Chernobyl in the basement

TEPCO has released radiation figures for the 2700 t of water in the basement of unit 1 of the Fukushima 1 nuclear power plant:

Tokyo Electric Power Co. <9501> said Monday that the amounts of radioactive materials in water at a reactor building of the Fukushima No. 1 nuclear power plant were about 10,000 times the normal levels for water inside a nuclear reactor.
The water, recently found in the basement of the No. 1 reactor building of the nuclear power plant, contained 30,000 becquerels of iodine-131 per cubic centimeter, 2.5 million becquerels of cesium-134 and 2.9 million becquerels of cesium-137.

(Jiji Press, 2011-05-30)

A total of 2700 t of water are estimated to be in the basement. That works out as 6.75E15 Bq = 6.75 PBq of Cs-134 and 7.83 PBq of Cs-137. For comparison, the total radioactive release from Chernobyl is estimated at 48 PBq of Cs-134 and 89 PBq of Cs-137. That means the water in the basement of unit 1 alone contains about one tenth of all the radioactivity released into the environment by the Chernobyl disaster. When the accident started, we were told that “Fukushima is no Chernobyl” because unlike the Soviet reactor its reactors had containments. Unfortunately, they didn’t work. All that radioactivity mentioned above is already outside of the containment, in a place that was never designed to be flooded with thousands of tons of radioactive water.

Units 2 and 3 are assumed to be in equally bad shape as unit 1, as both suffered a meltdown and neither of those units’ containments still hold any pressure. All three units have flooded basements. Water in a trench near unit 2 was measured at 2 million becquerels of cesium-137 per cubic centimeters on March 30, quite similar in contamination to the unit 1 basement.

When people first entered unit 1 again on May 13, the water level in the basement of unit was reported to be 4.2 m. Two weeks later it is 4.6 m and the storage tanks at the reactor site are almost full. Very soon something needs to happen about that water. To complicate things even more, June is the rainy season in Japan, when typhoons can dump huge amounts of water onto Japan.

The water treatment plant built by Areva is expected to start operating around the middle of this month. TEPCO quoted the cost of decontaminating water with this system at 210,000 yen per ton (about US$2600). It intends to decontaminate 250,000 tons of water by the middle of January 2012, for a total cost of 53.1 billion yen (about US$650 million).

Currently 5 cubic meters per hour (m3/h) are being pumped into unit 1 for cooling, 4.9 m3/h into unit 2 and 12.5 m3/h into unit 3 (which is still overheating). That’s about 550 tons of water per day, which is assumed to leak into the basements of the three reactors, loaded with dissolved radioactive waste from damaged fuel rods. If cooling water feeds continue at current rates, there will be another 8,000 tons of highly radioactive water to be taken care of by the time AREVA’s treatment plant starts up — that is, if all goes according to plan…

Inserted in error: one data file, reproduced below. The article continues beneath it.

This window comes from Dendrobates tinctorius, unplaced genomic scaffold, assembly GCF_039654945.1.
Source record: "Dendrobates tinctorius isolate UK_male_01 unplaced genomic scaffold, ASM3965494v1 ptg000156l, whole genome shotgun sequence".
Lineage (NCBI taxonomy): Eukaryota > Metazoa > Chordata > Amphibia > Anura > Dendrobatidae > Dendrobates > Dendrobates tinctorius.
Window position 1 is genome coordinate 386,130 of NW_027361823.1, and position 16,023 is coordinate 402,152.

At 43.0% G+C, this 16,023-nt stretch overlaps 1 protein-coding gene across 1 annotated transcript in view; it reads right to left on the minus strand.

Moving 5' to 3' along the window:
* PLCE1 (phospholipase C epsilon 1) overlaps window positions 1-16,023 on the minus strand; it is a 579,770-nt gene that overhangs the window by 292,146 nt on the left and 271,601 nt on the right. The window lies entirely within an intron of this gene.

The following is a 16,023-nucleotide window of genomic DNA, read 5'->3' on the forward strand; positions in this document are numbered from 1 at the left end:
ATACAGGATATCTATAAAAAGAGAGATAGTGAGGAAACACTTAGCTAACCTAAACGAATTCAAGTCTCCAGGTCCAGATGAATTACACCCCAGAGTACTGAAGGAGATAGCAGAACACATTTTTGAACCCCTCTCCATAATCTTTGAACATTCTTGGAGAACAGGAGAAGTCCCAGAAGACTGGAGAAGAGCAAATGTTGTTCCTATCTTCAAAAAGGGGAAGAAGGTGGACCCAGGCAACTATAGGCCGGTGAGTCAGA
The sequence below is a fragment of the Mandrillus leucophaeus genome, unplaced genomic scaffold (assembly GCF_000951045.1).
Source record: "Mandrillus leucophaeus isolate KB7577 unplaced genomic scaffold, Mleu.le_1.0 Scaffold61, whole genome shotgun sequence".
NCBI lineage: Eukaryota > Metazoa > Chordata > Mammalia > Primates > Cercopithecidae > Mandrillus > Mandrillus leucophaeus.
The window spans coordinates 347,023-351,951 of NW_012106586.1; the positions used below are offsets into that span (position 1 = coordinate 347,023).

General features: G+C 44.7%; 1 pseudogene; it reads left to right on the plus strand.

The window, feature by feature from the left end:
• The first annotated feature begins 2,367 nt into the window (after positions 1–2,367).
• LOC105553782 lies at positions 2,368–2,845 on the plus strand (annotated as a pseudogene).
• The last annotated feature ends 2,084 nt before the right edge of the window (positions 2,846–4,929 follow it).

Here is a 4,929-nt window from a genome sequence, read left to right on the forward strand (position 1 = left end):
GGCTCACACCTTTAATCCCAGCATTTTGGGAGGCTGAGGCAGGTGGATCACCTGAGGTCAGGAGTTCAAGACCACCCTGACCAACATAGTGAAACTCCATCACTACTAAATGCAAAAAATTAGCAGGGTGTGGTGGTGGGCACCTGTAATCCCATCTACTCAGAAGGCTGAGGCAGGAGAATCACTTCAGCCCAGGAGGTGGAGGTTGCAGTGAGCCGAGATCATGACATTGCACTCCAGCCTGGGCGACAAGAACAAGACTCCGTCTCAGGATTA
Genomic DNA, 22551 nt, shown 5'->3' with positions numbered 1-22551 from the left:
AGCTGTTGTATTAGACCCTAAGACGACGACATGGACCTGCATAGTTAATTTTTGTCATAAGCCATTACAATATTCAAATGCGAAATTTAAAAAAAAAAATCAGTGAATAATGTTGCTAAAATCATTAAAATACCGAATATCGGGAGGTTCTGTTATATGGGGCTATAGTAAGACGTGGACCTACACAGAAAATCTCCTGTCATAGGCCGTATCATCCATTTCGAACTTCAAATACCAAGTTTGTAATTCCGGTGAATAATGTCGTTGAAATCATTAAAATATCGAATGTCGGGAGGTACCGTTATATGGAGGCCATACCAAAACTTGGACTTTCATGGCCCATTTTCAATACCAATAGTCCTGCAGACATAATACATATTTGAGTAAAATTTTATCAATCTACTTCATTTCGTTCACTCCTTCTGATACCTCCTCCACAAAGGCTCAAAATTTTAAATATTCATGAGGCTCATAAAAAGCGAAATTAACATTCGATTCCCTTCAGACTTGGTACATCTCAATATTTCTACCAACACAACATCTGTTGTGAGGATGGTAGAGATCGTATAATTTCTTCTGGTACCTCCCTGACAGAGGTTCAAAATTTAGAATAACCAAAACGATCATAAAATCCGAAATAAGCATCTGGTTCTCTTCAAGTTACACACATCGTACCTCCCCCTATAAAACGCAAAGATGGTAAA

A “mega-float” that has been towed to the site for storing and transporting radioactive water can probably only be used for decontaminated water (i.e. with 99.9% of the radioactivity removed), otherwise radiation would be too high to handle. Contaminated water being pumped from the basement of the turbine buildings to storage tanks gives off so much radiation that the piping is covered up with lead wool wherever people have to walk over it and is cordoned off with security tape everywhere else.

If a water pump fails and it has to be replaced, someone will have to disconnect and reconnect pipes to pumps that carry billions of becquerels of radioactivity per liter of water. There will be leaks and puddles and spills. This is not how things would be done if there was any choice.

Fukushima 1 may not make the headlines of the world media much any more, but the situation there is still nightmarish. It’s not the TEPCO managers who are paying for their company’s gross negligence, but unnamed workers of hired subcontractors who are risking their lives and health.

The cleanup and compensation for thousands who lost their homes and incomes through the fallout far exceeds TEPCO’s ability to pay, so tax payers will be forced to pay the bill, yet the government chose not to force TEPCO into bankruptcy. Its share price may have fallen, but its stock did not become worthless as say General Motors in the US car industry bail-out, or perhaps the crops grown by farmers nearby or the now deserted homes owned by families around the plant. TEPCO’s well-connected shareholders were effectively bailed out by the government at our expense.

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2 thoughts on “Chernobyl in the basement

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  2. Pingback: The 105,000 ton cleanup

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